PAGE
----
|'if it reads like a tick list of fantasy elements then, in a way, it is, but here they feel presented with new vigour and the unmistakable sheen of HBO's production values'|
As Season Two starts its run on Sky Atlantic, Game Of Thrones will be trying to consolidate its position as the pre-eminent example of something we've arguably never seen on TV before; a fantasy-epic, with the scale, budget, sets and characters to match its big screen counterparts.
Tempting though it is to lob the HBO production in with cinema fantasies, Game Of Thrones is really its own sort of beast. I don't remember there being any breasts in Lord Of The Rings, for example, certainly there was much less than the amount of cleavage on display here, ditto the blood. Avatar and others are much more Science-Fictiony than Fantasy. One off examples, including things like Beowulf or Stardust haven't shown a longevity of story to warrant a franchise, which this clearly does. The mass-market appeal of Pirates Of The Caribbean is a world away. No, Game Of Thrones is all on its own, filling a gap hitherto only populated by books, such as those by George R.R. Martin, upon which the series is based.
And what a gap it is. From the off, Game Of Thrones is dangerous; a mix of the supernatural (the little-seen White Walkers), the oft over-the-top adult (aforementioned blood and nudity), densely plotted, in a world that needs the stunning, map-based, opening credits to be shown each time, lest your forget where exactly you are. There's different languages, a North vs South battle that should have every Englishman smiling, hints of dragons, an ice-world and much more. If it reads like a tick list of fantasy elements then, in a way, it is, but here they feel presented with new vigour and the unmistakable sheen of HBO's production values.
Much of the feeling of vigour comes from the characters and players, who are near uniformly excellent, deep and unpredictable. Tyrion Lannister (Peter Dinklage) is arguably the comedic highlight, the easiest character to warm to, but how good is he? He's the member of a Household set up as the villains, introduced to us in a prostitute's bed, clearly shown as something of a coward; more likely to buy his way out of trouble than anything else. It's a depth of character repeated throughout. Quite how you're meant to feel about ultimate ambiguous duo, advisers Petyr Baelish (Aidan Gillen) and Lord Varys (Conleth Hill) - who share the series' best dialogue in Episode 5 (The Wolf and the Lion) - is anyone's guess, although, by the end, your sympathies might be more defined.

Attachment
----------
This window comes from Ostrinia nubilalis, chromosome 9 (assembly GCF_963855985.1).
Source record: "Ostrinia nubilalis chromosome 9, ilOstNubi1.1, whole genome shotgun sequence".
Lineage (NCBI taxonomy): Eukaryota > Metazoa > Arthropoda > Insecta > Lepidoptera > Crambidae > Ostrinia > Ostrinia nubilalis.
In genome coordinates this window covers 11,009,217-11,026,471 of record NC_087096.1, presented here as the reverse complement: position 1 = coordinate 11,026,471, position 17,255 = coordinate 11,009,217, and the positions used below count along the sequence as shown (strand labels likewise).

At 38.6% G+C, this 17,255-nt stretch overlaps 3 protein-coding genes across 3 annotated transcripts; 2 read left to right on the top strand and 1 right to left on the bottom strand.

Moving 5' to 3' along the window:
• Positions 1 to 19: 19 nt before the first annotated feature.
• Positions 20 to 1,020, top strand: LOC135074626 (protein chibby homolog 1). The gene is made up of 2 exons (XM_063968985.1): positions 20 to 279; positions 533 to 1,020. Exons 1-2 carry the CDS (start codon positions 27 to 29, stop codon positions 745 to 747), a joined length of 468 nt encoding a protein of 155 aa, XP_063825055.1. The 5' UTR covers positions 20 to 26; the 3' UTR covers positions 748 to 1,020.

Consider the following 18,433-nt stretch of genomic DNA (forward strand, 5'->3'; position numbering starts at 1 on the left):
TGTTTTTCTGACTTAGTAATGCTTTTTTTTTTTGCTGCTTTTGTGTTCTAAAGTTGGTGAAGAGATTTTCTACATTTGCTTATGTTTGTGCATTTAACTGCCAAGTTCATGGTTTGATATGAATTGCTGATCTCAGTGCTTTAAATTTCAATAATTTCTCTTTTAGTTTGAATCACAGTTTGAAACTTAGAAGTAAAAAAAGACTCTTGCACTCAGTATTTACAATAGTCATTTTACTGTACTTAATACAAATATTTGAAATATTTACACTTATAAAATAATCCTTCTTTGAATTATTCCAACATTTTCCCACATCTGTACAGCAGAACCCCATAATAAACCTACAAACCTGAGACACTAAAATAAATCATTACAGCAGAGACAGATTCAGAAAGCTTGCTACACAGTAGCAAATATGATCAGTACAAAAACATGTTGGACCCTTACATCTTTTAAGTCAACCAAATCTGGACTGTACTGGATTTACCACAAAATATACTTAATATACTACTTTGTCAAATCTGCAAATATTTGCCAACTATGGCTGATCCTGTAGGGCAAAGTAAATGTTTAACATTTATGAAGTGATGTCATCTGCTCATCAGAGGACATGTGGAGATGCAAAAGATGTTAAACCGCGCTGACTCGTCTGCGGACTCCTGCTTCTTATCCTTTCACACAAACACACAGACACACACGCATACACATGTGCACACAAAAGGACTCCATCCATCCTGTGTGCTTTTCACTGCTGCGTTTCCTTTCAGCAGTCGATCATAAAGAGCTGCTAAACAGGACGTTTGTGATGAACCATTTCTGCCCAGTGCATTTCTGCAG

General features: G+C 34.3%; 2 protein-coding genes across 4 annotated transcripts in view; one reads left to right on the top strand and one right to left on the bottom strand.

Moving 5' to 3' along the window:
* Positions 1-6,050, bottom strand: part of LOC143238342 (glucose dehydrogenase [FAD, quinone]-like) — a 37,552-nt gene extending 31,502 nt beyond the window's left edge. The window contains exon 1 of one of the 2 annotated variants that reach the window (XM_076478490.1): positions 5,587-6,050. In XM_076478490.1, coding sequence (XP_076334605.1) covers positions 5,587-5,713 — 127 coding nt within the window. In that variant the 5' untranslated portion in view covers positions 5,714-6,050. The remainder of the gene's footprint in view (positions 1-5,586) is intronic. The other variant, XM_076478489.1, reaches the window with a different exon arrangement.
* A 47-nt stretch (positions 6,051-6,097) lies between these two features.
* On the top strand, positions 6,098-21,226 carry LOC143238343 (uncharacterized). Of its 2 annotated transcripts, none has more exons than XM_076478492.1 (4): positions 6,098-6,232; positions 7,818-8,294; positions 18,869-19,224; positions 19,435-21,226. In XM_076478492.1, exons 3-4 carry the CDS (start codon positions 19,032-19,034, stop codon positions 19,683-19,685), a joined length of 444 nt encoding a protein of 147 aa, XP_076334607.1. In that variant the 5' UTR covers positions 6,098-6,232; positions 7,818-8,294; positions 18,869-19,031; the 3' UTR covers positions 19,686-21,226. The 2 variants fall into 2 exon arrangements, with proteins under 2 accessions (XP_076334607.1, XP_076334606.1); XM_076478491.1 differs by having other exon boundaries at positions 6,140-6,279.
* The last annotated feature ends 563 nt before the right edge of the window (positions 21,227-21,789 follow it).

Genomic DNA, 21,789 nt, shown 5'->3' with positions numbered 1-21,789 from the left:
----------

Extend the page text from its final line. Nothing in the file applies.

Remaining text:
There are some weaknesses to watch out for, but nothing noticeable enough to steal away the unashamed enjoyment the series promotes. Episodes Three (Lord Snow) and Four (Cripples, Bastards, and Broken Things) form something of a lull after the strong opening the first two present. Daenerys (Emilia Clarke) is a hugely interesting character but spends most of the narrative doing very little, presumably all set up for her development in Series 2. Jon Snow (Kit Harington), another interesting individual, disappears completely for a two-episode stretch. There's also something of a problem with the Dire Wolves, who rather turn up whenever the narrative needs a shove or an arm bitten off and then disappear.
Aside from this though there's very little wrong here, and that's ignoring the fact that, not withstanding the finished product, the whole endeavour is brave and epic in its very inception. Nobody gambles quite like HBO and this was, make no doubt about it, a big gamble. In any game though, the bigger the stake, the bigger the reward. This should be a huge success for numerous seasons to come.
'this dark, gritty and grim series has something for everyone' - Geeky Girls Love Sci-Fi, 5/5